TPRS, or pushing the limits?

Recently I have tried something new with the Special Chair. I have told the class, after interviewing someone in the chair, that “Ibu Anne mau informasi tentang (nama)” – Ibu Anne wants information about (name of child in chair). I told them ‘satu poin Bahasa Inggris, 2 point Bahasa Indonesia’. While this means that children are using some English in class, I have found that many of them are using Indonesian, or a mixture of English and Indonesian to give me information about the ‘special’ person. If they use English or incorrect Indonesian, I repeat what they said correctly. This means there is a higher percentage of English than normally used in this activity.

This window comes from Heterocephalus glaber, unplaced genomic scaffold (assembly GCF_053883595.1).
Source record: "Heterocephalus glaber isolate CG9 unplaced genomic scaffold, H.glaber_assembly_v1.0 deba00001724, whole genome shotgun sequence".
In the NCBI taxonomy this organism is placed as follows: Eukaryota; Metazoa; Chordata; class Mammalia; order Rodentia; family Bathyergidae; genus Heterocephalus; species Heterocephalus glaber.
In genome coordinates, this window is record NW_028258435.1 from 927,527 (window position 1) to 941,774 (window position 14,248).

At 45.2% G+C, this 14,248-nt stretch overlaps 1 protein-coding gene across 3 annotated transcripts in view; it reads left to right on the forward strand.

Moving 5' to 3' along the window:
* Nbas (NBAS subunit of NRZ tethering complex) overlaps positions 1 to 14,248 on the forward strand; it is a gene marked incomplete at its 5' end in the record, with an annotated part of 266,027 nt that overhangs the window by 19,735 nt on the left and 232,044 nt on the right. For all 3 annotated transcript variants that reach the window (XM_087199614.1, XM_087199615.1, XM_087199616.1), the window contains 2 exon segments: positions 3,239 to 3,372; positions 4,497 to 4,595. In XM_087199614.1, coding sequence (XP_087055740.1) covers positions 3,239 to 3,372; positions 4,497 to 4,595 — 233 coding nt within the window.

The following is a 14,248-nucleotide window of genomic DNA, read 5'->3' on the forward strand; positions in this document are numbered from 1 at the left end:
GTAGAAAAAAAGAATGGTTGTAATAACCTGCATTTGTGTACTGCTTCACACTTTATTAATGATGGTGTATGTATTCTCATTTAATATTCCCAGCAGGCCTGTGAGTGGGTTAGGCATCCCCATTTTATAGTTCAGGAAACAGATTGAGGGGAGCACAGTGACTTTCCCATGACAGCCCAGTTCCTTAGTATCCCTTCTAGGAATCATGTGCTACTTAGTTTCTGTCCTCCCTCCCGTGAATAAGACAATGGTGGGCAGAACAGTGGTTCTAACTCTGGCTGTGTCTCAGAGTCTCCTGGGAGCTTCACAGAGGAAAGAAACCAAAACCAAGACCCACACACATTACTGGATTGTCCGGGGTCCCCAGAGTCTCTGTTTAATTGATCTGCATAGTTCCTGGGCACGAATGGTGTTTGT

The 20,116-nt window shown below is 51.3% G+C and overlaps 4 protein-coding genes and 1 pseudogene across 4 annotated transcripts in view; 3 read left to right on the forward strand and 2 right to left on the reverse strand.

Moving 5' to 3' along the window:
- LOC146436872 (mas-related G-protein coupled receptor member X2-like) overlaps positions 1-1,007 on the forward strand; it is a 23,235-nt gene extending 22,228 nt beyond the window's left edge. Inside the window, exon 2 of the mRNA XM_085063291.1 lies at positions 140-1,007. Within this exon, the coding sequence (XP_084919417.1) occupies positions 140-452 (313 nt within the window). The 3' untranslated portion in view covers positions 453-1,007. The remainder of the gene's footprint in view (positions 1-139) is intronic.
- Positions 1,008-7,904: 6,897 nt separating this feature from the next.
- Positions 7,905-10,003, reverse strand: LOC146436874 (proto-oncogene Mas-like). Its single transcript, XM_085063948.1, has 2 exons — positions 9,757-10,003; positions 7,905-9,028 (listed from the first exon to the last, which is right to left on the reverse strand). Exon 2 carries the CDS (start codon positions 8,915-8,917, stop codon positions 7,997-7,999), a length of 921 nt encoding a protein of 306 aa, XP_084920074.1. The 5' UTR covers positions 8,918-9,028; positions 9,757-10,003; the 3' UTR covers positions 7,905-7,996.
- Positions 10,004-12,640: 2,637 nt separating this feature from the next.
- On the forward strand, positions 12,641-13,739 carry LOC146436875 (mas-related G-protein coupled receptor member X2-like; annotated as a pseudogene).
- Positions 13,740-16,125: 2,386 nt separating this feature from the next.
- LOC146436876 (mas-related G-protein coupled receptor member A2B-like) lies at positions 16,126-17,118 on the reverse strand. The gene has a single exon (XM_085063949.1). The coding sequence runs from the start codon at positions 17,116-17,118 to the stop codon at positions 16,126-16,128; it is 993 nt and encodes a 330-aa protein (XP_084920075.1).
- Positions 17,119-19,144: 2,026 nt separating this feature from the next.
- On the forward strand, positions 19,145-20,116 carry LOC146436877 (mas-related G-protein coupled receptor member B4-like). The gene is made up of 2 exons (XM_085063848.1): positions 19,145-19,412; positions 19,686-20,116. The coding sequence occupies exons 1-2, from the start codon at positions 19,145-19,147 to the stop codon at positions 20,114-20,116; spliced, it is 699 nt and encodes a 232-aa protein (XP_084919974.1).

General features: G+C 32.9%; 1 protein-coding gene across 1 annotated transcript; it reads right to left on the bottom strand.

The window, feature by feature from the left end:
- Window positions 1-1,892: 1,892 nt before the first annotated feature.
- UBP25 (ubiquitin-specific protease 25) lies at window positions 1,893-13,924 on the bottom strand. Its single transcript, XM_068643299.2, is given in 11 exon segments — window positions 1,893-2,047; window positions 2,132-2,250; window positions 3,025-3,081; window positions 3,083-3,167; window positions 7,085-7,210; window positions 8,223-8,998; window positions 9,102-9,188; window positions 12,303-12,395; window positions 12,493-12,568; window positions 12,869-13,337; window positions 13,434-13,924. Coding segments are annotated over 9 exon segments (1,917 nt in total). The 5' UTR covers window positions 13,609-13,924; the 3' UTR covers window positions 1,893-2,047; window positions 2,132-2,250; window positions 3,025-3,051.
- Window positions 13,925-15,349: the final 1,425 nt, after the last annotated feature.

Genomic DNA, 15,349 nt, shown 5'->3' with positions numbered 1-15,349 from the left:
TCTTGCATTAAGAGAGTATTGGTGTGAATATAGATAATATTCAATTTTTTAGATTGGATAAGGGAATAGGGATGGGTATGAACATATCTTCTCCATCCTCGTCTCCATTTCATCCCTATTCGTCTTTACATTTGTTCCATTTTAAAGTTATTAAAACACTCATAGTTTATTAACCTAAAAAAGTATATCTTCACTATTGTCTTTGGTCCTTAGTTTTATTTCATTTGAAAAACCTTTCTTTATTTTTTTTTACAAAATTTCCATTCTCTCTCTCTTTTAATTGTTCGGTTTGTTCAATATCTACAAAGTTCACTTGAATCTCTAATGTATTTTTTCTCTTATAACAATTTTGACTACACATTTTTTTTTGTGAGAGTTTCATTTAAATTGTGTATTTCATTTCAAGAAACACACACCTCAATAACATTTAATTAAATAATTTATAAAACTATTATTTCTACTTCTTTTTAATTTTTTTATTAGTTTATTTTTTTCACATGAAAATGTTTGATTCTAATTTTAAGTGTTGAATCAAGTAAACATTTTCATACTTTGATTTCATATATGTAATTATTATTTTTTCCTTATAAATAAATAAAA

However, it is giving me an excellent idea of who is more confident and able to use Bahasa Indonesia. It also means that I know how well students comprehend the back and forward chat between the ‘special’ person and the teacher. I have Preps able to give me information in complete, correct Indonesian sentences, which is great feedback for reporting time!

What do you think of this idea? TPRS, or pushing the boundaries? Would love to hear your comments and suggestions!

2 thoughts on “TPRS, or pushing the limits?”

  1. Although I truly believe in the benefits of full immersion in the target language, I also think there are times when the rules can be bent a little, especially if it’s assisting you with assessment and student’s understandings and skills. You’re doing a great job Bu Anne!

    Liked by 1 person

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